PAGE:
Happy Talk Vs. Reality — Washington Stumbles on the Coronavirus
Author: Greg Valliere
February 26, 2020
A DISTURBING PATTERN IS RECURRING: Donald Trump appears to be muzzling the experts, sticking to happy talk that has no basis in fact. This has occurred repeatedly — Trump against the Weather Bureau, against climate experts, against his own generals, against the Federal Reserve, etc. And now there’s a disturbing battle between Trump and the Centers for Disease Control.
THE NARRATIVE WORSENS: Yesterday morning, the director of the CDC’s respiratory illness division stated that the coronavirus will soon grip the U.S. “It’s not a question of if this will happen, but when this will happen, and how many people in his country will have severe illnesses,” she told reporters in the morning.
AN EXTRAORDINARY WARNING: We repeat, verbatim, a chilling passage from Dr. Nancy Messonier: “Businesses need to consider replacing in-person meetings with telework. School authorities should consider ways to limit face-to-face contact, such as dividing students into smaller groups, using Internet-based learning or even closing schools.”
SHE ADDED: “Local officials should consider modifying, postponing or canceling large gatherings. Hospitals should consider ways to triage patients who do not need urgent care and recommend that patients delay surgery that isn’t absolutely necessary.”
THIS CANDOR INFURIATED THE WHITE HOUSE, which responded with sunny talk. The President said a vaccine is close, but actually it could take 18 months before it’s widely available. Larry Kudlow’s happy talk about the markets was ignored by investors. By afternoon, the CDC — intimidated — sounded more upbeat about containing the virus.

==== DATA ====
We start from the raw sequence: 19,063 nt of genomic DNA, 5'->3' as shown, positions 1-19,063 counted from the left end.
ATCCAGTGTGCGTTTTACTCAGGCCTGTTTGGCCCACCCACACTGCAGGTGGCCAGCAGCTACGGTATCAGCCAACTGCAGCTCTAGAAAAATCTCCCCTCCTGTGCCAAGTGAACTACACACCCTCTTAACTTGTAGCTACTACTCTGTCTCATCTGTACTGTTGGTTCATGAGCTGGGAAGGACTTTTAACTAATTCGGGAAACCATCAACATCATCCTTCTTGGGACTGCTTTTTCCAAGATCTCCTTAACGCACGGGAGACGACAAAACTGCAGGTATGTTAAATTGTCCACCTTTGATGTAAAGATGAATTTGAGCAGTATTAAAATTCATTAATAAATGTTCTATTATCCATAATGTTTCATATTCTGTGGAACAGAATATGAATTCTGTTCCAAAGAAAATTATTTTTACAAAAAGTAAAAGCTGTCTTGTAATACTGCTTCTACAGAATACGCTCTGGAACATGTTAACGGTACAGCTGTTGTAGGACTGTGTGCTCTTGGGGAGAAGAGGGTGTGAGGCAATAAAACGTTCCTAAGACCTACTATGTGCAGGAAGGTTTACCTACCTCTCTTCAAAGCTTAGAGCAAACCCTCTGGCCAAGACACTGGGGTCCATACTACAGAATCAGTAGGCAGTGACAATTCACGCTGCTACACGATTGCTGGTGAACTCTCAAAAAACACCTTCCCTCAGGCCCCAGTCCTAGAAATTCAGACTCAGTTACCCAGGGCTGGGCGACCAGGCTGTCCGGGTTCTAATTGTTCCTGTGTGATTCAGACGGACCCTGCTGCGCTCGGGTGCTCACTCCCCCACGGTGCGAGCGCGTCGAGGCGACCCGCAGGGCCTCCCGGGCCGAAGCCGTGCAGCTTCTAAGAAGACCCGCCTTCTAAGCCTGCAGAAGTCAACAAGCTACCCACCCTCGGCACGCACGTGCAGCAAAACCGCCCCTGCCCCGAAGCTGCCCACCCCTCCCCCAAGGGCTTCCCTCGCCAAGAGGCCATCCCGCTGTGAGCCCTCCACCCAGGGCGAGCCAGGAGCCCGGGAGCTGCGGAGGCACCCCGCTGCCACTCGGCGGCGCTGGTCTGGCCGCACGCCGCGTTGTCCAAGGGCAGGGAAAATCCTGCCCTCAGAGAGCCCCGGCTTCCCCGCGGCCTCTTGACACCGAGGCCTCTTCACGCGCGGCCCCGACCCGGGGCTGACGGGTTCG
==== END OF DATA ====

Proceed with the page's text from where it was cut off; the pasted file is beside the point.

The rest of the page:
THE MIXED MESSAGES EXTENDED TO CAPITOL HILL, OF COURSE, where Democrats saw a political opening, blasting the White House for being unprepared. And everyone called for spending more money.
WE’RE HARDLY EXPERTS ON THE VIRUS, but we can usually smell a political shift. This is the greatest threat to Trump’s re-election, by far. He needs the experts to take charge, and if their message is grim, he can’t foolishly contradict their assessments. Trump’s credibility as a leader now faces its most serious test.
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TWO MESSAGES FROM LAST NIGHT: The embarrassing, angry, chaotic debate in South Carolina, poorly moderated, had two main messages.
First, Joe Biden still has a pulse rate; he was animated and reasonably articulate.
Bernie Sanders is still the favorite, but he took some major body blows and we still
think Biden has a narrow opening. No one else does; Mike Bloomberg went from terrible last week to mediocre last night.
Second, enough already with the debates. The Democrats’ post-mortem, a year from now, surely will conclude that THEY HAVE TOO MANY DAMNED DEBATES. What a turn-off for voters, nothing but yelling — and, regrettably, very little focus on the dominant issue in the world today, the coronavirus.
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